Dear Flip: An open letter to Flip Benham on the occasion of his disrupting wedding ceremonies

Dear Flip, I don’t know if you remember me or not, but there was a time back in the 1990s when you were on a first name basis with my parents. If you don’t know me you should, my photo is on the cover of one of your Operation Save America brochures and the cover of Rusty Thomas’ book. I danced on stage to the song “Children Things We Throw Away” at Operation Rescue National events in Melbourne and Birmingham, and when you spoke in Bradenton, each time performing to standing ovation. I’ve spoken at ORN events and had people praise me afterward. When I say that I was a child of Rescue and that I’ve been there, done that, got the t-shirt, I mean it literally. The t-shirts are shoved in the back of a dresser drawer, artifacts that I’d never wear again but can’t bring myself to throw out. I’m writing to say thank you. Thank you for creating an activist. When you’re shoved on to the front lines of the culture wars as a child, activism becomes second nature. I know how to fight because ORN/OSA taught me. I wouldn’t be the activist I am today without you. Just as importantly, thank you for so mishandling the situation with the conflict my parents were in–you know the details–that you started our break from the movement. I may have never gotten away from the oppression of the religious right and become the fabulous queer I am today without what happened that Sunday afternoon in Melbourne. For that I truly thank you. God uses all kinds of people in unexpected ways to get a person where they need to be, and God used you screwing over my parents to put me on the path to freedom. Flip, I see[…]

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#Ferguson

I haven’t written about the last ten days in Ferguson because I don’t know what I can say that hasn’t already been said.  I’m heartbroken. How many more black people have to die before this country really, truly believes that black lives matter?  Michael Brown mattered. Not because of what he might have become, but because he was a person with intrinsic value and worth. The people who are being attacked and tear gassed in Ferguson matter. Michael Brown deserves justice.

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Wichita anti-abortion activists need to stop calling themselves “pro-life”

If you call yourself “pro-life” you need to actually be just that–pro life. As in, you don’t support killing people. As in, you believe in a culture of life, not one of death. That you care about the lives of more than just those who are yet to be born.  You know what it doesn’t mean? Asking the city to zone an abortion clinic out of existence on the grounds that people keep shooting abortionists there.Yes, you read that right. Anti-abortion activists in Wichita are asking the city to keep an abortion clinic from opening because they can’t manage to stop shooting at people.  If you use the violence that your own associates have committed as the excuse for why a clinic shouldn’t be allowed to open, I’m not going to call you pro-life. You aren’t. You can’t call yourself pro-life and then use the specter of violence like this. It’s not pro-life. If it’s pro anything, it’s pro-birth, but as much as I know that the movement hates it when people use the term “anti-abortion”, that’s all you are.  As I’ve written about before, this is the kind of thing that caused me to become disillusioned with the pro-life movement. If you think I’m being overly harsh, snarky, or sarcastic in this post, you try being trotted out in front of cameras at 12 years old to play the role of the “innocent kid who will be made a criminal if you pass abortion clinic buffer zone laws” and to insist that the movement is non-violent, not knowing that the people who had sent you out in front of the cameras had already gotten word that the movement had turned deadly that day and see how you react. And try being a 13 year old picketer and having clinic defenders screaming[…]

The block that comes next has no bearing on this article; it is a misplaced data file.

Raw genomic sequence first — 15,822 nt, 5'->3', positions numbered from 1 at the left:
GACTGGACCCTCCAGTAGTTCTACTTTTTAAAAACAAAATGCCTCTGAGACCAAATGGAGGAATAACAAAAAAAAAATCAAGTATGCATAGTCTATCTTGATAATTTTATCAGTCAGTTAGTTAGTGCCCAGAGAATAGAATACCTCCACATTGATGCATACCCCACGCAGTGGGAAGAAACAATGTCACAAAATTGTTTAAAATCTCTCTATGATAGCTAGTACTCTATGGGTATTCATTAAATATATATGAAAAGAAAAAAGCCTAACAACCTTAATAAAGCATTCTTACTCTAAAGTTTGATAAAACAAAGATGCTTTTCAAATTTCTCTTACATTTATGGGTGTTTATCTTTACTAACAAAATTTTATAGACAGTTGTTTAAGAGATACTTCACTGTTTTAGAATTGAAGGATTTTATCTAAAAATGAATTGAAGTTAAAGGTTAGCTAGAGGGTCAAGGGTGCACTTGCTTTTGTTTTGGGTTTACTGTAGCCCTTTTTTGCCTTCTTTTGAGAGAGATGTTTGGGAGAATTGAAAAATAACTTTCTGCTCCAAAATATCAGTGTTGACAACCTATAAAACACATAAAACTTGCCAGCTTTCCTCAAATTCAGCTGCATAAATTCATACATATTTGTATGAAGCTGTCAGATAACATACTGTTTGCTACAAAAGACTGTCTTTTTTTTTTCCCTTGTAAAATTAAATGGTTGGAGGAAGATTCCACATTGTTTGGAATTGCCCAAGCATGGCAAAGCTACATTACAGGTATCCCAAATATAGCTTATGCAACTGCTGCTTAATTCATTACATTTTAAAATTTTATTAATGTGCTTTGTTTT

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It’s all well and good when the leader you like does it

During the Bush administration, I repeatedly told people that the measuring stick for a government program should not be whether you trust it in the hands of the leader you like, it should be whether you trust it in the hands of the next guy. Once you give up freedom, you have no guarantee that you’re ever getting it back or that the leaders down the road will use the power you’ve ceded to them in a responsible and democratic manner. I would like to revisit that point in light of the NSA revelations this past week. Let us be clear, what we learned is not remotely new, they told us they were going to do it during the frenzy of post-9/11 legislation. I have operated for years as if any unencrypted communication with non-citizens outside of the US borders was being monitored because the Bush administration made it quite clear they didn’t believe those communications needed a warrant. It was no secret that the government was eavesdropping on electronic communications. We were told it kept us safe and that if we had nothing to hide we shouldn’t complain. Republicans told me I shouldn’t complain because George W. Bush is a good man and I should trust him that he’s doing the right thing to keep us from being attacked. My insistence that you should always ask whether you’d trust the next guy with those powers fell on deaf ears. Funny how things have changed. The same people who questioned my patriotism and said that I don’t care if the country gets attacked are now up in arms. Up in arms about the exact same thing that they unwaveringly defended when the last guy did it. If it was right when the guy you loved did it, then it’s right[…]

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Pawns in the culture war

This is your last chance. After this, there is no turning back. You take the blue pill – the story ends, you wake up in your bed and believe whatever you want to believe. You take the red pill – you stay in Wonderland, and I show you how deep the rabbit hole goes – Morpheus, The Matrix In the few days since I wrote my post about what I strongly suspect is HSLDA’s litigation strategy to make homeschooling a fundamental right with no restrictions, not even for abusers, people have been doing some digging and have found information that quite frankly, is incredibly disturbing. In a nutshell, in 2009 an all male group of homeschool leaders met for a summit at one of Bill Gothard’s ATI training centers to discuss the future of homeschooling. Included among the big names present were Doug Phillips of Vision Forum (and former HSLDA attorney), Brian Ray of NHERI, and Christopher Klicka of HSLDA. Among the topics discussed was a call to abolish child protective services and plans were outlined about how they would go about instituting a Christian theocracy with homeschoolers paving the way. Heather at Becoming Worldly and R.L. Stollar at Homeschooler’s Anonymous both have extremely long and extremely informative posts laying out what exactly happened at the summit, I think it’s important to go read both posts. While I’ve long suspected that there was an agenda based on the bits and pieces of memories I have from things I read and heard from various homeschooling leaders over the years, seeing the road map laid out was chilling. I’ve snarked about the irony of HSLDA setting me on the path to where I am today by getting me interested in law, I’ve imagined how different my life would have been if I’d been accepted to[…]